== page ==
Naturally, the Quattro features the latest AWD hardware, which includes a rear-biased, 40:60 torque split and the recently introduced sport differential that distributes the power between the rear wheels at a variable rate for optimum handling. While the suspension is closely related to the RS5, the extra-large carbon-ceramic discs are straddled by six-piston calipers anodized red. The handmade 14-spoke wheels are shod with 275/30R20 Dunlop Sportmaxx tires.
"The exterior design is bold and expressive," states Egger. "It stirs emotions, brings back memories, blends the rawness of a competition car with the smoothness of a GT. The interior design takes us a relatively big step into the future. It is an object lesson of less is more. Less, as in no separate sat nav monitor, no redundant switches, no multi-functional overkill ergonomics. Simple and easy, sporty and sexy, friendly to the eye and pleasant to the touch-that's the mix we aimed to create instead. Of course, concept Quattro also forges the occasional link to its great heritage. For example, the thumb switches on both sides of the IP shout Quattro. Or the large digital speedometer flanked by the dogleg semi-analogue rev counter, which is so very mid-80s. And of course back-to-basics stuff like a round steering wheel, a real gearlever and an absolutely perfect driving position."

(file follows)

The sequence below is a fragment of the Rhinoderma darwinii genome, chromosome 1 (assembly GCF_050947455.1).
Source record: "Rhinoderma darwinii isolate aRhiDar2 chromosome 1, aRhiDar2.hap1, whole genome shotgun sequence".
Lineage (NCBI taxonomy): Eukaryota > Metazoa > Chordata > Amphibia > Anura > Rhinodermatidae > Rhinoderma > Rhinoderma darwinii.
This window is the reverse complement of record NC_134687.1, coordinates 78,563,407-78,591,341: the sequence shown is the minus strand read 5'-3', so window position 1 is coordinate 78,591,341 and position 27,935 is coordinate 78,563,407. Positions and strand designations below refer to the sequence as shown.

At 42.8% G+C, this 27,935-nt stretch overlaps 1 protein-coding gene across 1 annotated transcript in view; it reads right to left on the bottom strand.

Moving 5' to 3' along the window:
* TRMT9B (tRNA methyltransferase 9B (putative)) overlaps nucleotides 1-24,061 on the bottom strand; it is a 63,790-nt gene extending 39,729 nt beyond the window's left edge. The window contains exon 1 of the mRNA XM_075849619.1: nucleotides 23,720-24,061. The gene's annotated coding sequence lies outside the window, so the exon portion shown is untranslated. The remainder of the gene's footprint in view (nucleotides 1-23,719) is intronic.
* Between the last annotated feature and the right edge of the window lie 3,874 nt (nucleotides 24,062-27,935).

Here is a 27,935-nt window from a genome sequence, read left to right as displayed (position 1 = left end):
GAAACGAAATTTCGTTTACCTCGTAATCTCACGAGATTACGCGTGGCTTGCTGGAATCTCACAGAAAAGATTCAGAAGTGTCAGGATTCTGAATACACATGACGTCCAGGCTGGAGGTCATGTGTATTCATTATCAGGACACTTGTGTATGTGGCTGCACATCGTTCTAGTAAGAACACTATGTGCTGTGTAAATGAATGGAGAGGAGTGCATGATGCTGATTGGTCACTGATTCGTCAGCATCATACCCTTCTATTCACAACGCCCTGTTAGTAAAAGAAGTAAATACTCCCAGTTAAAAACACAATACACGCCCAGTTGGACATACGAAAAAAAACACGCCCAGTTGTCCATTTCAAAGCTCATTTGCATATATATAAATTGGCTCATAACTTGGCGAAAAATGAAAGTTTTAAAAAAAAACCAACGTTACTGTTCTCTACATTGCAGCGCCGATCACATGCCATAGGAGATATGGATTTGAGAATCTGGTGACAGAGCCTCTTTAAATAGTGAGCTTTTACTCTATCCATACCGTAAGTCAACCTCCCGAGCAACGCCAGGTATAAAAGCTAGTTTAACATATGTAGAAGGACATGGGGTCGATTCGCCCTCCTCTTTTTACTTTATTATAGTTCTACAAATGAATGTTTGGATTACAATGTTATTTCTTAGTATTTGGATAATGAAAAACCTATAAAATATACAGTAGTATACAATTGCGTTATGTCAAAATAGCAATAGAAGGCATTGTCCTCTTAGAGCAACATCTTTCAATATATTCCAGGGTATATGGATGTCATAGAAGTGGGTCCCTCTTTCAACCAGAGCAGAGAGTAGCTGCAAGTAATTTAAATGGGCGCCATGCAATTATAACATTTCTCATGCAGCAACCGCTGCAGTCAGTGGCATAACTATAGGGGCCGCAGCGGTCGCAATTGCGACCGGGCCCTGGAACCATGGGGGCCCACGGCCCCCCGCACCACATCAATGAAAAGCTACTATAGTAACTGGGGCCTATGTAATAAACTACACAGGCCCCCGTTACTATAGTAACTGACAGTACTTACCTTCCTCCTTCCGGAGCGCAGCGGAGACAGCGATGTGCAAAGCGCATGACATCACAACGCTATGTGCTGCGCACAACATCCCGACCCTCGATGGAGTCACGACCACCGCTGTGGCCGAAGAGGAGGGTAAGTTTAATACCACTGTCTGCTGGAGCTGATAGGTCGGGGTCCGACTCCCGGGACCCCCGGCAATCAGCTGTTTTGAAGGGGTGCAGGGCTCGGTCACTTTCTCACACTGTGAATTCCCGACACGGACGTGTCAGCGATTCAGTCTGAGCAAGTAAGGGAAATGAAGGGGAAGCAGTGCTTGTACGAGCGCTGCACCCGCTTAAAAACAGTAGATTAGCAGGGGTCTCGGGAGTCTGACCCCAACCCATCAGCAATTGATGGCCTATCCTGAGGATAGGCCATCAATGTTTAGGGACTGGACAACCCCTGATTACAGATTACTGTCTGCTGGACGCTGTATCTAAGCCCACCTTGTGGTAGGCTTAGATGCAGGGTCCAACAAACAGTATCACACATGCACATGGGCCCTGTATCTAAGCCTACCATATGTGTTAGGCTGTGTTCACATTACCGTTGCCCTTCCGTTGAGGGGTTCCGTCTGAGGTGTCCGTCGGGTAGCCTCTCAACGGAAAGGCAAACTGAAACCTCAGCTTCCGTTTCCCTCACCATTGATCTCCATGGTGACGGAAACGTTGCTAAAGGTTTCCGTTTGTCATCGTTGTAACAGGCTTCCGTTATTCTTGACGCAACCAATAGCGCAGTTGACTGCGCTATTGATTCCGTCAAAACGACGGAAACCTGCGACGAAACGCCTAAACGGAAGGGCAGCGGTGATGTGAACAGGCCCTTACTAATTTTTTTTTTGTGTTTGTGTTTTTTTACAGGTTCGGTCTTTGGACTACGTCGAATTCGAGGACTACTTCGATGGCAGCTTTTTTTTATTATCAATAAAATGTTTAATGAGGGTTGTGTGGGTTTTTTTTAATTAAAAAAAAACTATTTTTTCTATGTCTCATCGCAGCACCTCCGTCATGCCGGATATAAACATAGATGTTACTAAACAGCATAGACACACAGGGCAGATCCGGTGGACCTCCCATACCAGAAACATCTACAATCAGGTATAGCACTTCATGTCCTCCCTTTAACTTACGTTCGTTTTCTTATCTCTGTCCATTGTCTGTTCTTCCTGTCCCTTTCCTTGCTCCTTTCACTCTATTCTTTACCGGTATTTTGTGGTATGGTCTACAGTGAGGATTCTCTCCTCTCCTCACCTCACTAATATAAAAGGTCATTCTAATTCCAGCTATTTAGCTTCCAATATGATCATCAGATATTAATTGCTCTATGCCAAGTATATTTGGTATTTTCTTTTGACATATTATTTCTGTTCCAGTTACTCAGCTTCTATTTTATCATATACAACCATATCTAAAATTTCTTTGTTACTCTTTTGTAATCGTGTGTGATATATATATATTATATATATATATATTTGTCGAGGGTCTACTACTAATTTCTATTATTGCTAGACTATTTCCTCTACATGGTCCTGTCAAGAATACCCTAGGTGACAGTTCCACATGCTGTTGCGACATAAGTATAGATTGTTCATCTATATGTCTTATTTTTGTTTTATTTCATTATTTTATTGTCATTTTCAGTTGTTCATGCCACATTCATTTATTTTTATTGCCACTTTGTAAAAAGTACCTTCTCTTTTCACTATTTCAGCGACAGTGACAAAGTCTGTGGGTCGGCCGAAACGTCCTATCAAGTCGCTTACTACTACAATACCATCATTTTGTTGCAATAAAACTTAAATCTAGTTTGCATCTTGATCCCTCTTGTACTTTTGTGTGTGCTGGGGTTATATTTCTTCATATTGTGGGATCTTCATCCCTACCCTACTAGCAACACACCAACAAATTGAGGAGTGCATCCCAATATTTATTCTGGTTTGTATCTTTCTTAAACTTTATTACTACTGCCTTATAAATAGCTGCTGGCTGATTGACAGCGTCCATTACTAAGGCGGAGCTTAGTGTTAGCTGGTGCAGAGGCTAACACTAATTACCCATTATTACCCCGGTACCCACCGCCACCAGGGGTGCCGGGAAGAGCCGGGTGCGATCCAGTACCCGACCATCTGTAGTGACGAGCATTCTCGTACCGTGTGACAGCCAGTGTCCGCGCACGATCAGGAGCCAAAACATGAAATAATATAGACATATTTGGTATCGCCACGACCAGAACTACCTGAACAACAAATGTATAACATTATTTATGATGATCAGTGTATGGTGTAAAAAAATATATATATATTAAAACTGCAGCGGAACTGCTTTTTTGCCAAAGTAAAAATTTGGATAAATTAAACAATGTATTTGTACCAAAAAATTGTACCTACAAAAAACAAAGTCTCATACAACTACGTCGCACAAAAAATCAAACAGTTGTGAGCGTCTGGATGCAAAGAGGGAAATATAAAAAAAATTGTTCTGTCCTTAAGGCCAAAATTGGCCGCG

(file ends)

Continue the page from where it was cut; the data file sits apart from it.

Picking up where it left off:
The bucket seats, by Sparco, weigh a mere 40 pounds each. Trimmed in soft beige leather, they offer electrically adjustable backrests, a carbon fiber frame, integrated four- or five-point belts and side air bags. Other materials used inside the cabin are brushed aluminum, more carbon fiber, and satin black leather. Via the MMI, the driver can access a large center display that provides a variety of functions from classic round instruments to rally-style pace notes coordinated by the navigation system.
In terms of the power to weight ratio, the concept Quattro just about matches the 525-hp R8 5.2 FSI. The performance and consumption figures are equally impressive. Audi reckons that the car can accelerate in 3.9 sec from 0-62 mph, top an electronically restricted 156 mph and average 33 mpg. And as far as ride and handling are concerned, the concept Quattro is bound to drive circles around the relatively twitchy Sport Quattro. Building this vehicle is a no brainer, right? Wrong.